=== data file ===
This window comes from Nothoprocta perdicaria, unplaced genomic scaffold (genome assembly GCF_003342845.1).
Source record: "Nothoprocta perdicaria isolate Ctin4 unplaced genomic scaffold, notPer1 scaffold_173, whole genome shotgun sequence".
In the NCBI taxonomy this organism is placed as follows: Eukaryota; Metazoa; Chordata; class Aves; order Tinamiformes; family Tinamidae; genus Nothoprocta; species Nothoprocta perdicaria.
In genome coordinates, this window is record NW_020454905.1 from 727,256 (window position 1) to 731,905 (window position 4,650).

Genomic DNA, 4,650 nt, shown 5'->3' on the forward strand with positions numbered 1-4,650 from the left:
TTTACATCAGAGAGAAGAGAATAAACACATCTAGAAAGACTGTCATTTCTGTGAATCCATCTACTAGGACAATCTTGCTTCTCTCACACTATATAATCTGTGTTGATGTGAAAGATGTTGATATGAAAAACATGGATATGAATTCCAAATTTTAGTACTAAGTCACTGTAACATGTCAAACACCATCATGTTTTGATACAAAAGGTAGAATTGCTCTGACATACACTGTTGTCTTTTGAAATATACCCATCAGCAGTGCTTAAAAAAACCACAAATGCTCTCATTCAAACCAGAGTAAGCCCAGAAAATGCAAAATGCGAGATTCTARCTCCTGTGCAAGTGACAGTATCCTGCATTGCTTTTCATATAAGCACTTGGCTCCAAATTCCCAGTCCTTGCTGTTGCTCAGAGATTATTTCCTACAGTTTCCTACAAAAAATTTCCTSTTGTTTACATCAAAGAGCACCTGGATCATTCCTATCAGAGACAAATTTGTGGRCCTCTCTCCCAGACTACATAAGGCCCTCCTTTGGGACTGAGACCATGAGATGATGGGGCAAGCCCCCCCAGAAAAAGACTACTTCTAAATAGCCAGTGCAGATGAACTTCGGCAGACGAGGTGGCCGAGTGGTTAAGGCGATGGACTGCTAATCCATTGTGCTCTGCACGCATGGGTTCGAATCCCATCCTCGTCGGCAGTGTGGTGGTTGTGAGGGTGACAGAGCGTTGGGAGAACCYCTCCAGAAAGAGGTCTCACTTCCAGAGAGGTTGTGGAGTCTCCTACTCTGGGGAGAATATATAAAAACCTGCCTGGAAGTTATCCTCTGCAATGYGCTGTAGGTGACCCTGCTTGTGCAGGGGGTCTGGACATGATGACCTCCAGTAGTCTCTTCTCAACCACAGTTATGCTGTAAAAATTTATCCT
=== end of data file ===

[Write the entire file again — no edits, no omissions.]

This window comes from Nothoprocta perdicaria, unplaced genomic scaffold (genome assembly GCF_003342845.1).
Source record: "Nothoprocta perdicaria isolate Ctin4 unplaced genomic scaffold, notPer1 scaffold_173, whole genome shotgun sequence".
In the NCBI taxonomy this organism is placed as follows: Eukaryota; Metazoa; Chordata; class Aves; order Tinamiformes; family Tinamidae; genus Nothoprocta; species Nothoprocta perdicaria.
In genome coordinates, this window is record NW_020454905.1 from 727,256 (window position 1) to 731,905 (window position 4,650).

Genomic DNA, 4,650 nt, shown 5'->3' on the forward strand with positions numbered 1-4,650 from the left:
TTTACATCAGAGAGAAGAGAATAAACACATCTAGAAAGACTGTCATTTCTGTGAATCCATCTACTAGGACAATCTTGCTTCTCTCACACTATATAATCTGTGTTGATGTGAAAGATGTTGATATGAAAAACATGGATATGAATTCCAAATTTTAGTACTAAGTCACTGTAACATGTCAAACACCATCATGTTTTGATACAAAAGGTAGAATTGCTCTGACATACACTGTTGTCTTTTGAAATATACCCATCAGCAGTGCTTAAAAAAACCACAAATGCTCTCATTCAAACCAGAGTAAGCCCAGAAAATGCAAAATGCGAGATTCTARCTCCTGTGCAAGTGACAGTATCCTGCATTGCTTTTCATATAAGCACTTGGCTCCAAATTCCCAGTCCTTGCTGTTGCTCAGAGATTATTTCCTACAGTTTCCTACAAAAAATTTCCTSTTGTTTACATCAAAGAGCACCTGGATCATTCCTATCAGAGACAAATTTGTGGRCCTCTCTCCCAGACTACATAAGGCCCTCCTTTGGGACTGAGACCATGAGATGATGGGGCAAGCCCCCCCAGAAAAAGACTACTTCTAAATAGCCAGTGCAGATGAACTTCGGCAGACGAGGTGGCCGAGTGGTTAAGGCGATGGACTGCTAATCCATTGTGCTCTGCACGCATGGGTTCGAATCCCATCCTCGTCGGCAGTGTGGTGGTTGTGAGGGTGACAGAGCGTTGGGAGAACCYCTCCAGAAAGAGGTCTCACTTCCAGAGAGGTTGTGGAGTCTCCTACTCTGGGGAGAATATATAAAAACCTGCCTGGAAGTTATCCTCTGCAATGYGCTGTAGGTGACCCTGCTTGTGCAGGGGGTCTGGACATGATGACCTCCAGTAGTCTCTTCTCAACCACAGTTATGCTGTAAAAATTTATCCT